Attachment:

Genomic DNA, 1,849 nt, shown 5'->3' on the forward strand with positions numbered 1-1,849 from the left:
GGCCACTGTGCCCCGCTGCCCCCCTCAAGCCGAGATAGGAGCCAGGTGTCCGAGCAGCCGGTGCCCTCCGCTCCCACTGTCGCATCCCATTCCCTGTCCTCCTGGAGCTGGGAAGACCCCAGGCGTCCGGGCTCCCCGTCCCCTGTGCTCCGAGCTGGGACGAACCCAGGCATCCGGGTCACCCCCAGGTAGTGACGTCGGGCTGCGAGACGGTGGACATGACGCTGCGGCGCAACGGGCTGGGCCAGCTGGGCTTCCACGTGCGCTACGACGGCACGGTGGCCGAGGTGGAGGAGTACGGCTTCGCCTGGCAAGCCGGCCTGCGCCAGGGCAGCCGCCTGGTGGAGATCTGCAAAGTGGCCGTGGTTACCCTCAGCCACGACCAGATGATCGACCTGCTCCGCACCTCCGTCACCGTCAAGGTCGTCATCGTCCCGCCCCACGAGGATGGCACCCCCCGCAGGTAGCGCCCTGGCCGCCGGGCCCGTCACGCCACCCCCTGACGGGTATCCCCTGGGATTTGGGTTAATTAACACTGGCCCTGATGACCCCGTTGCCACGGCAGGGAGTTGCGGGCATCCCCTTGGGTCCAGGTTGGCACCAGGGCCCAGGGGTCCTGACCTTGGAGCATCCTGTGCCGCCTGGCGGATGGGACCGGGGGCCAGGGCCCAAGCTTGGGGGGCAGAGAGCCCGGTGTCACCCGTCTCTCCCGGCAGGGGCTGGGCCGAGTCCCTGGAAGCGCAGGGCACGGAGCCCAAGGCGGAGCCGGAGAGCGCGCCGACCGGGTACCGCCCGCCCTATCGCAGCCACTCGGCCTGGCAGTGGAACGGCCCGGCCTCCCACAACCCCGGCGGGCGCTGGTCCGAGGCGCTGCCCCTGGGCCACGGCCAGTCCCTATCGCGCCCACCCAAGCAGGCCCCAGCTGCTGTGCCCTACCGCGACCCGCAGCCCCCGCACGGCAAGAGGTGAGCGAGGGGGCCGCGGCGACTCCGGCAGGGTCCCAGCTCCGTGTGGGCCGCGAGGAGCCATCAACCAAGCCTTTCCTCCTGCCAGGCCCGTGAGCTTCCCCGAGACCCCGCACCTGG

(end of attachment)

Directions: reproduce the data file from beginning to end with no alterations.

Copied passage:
Genomic DNA, 1,849 nt, shown 5'->3' on the forward strand with positions numbered 1-1,849 from the left:
GGCCACTGTGCCCCGCTGCCCCCCTCAAGCCGAGATAGGAGCCAGGTGTCCGAGCAGCCGGTGCCCTCCGCTCCCACTGTCGCATCCCATTCCCTGTCCTCCTGGAGCTGGGAAGACCCCAGGCGTCCGGGCTCCCCGTCCCCTGTGCTCCGAGCTGGGACGAACCCAGGCATCCGGGTCACCCCCAGGTAGTGACGTCGGGCTGCGAGACGGTGGACATGACGCTGCGGCGCAACGGGCTGGGCCAGCTGGGCTTCCACGTGCGCTACGACGGCACGGTGGCCGAGGTGGAGGAGTACGGCTTCGCCTGGCAAGCCGGCCTGCGCCAGGGCAGCCGCCTGGTGGAGATCTGCAAAGTGGCCGTGGTTACCCTCAGCCACGACCAGATGATCGACCTGCTCCGCACCTCCGTCACCGTCAAGGTCGTCATCGTCCCGCCCCACGAGGATGGCACCCCCCGCAGGTAGCGCCCTGGCCGCCGGGCCCGTCACGCCACCCCCTGACGGGTATCCCCTGGGATTTGGGTTAATTAACACTGGCCCTGATGACCCCGTTGCCACGGCAGGGAGTTGCGGGCATCCCCTTGGGTCCAGGTTGGCACCAGGGCCCAGGGGTCCTGACCTTGGAGCATCCTGTGCCGCCTGGCGGATGGGACCGGGGGCCAGGGCCCAAGCTTGGGGGGCAGAGAGCCCGGTGTCACCCGTCTCTCCCGGCAGGGGCTGGGCCGAGTCCCTGGAAGCGCAGGGCACGGAGCCCAAGGCGGAGCCGGAGAGCGCGCCGACCGGGTACCGCCCGCCCTATCGCAGCCACTCGGCCTGGCAGTGGAACGGCCCGGCCTCCCACAACCCCGGCGGGCGCTGGTCCGAGGCGCTGCCCCTGGGCCACGGCCAGTCCCTATCGCGCCCACCCAAGCAGGCCCCAGCTGCTGTGCCCTACCGCGACCCGCAGCCCCCGCACGGCAAGAGGTGAGCGAGGGGGCCGCGGCGACTCCGGCAGGGTCCCAGCTCCGTGTGGGCCGCGAGGAGCCATCAACCAAGCCTTTCCTCCTGCCAGGCCCGTGAGCTTCCCCGAGACCCCGCACCTGG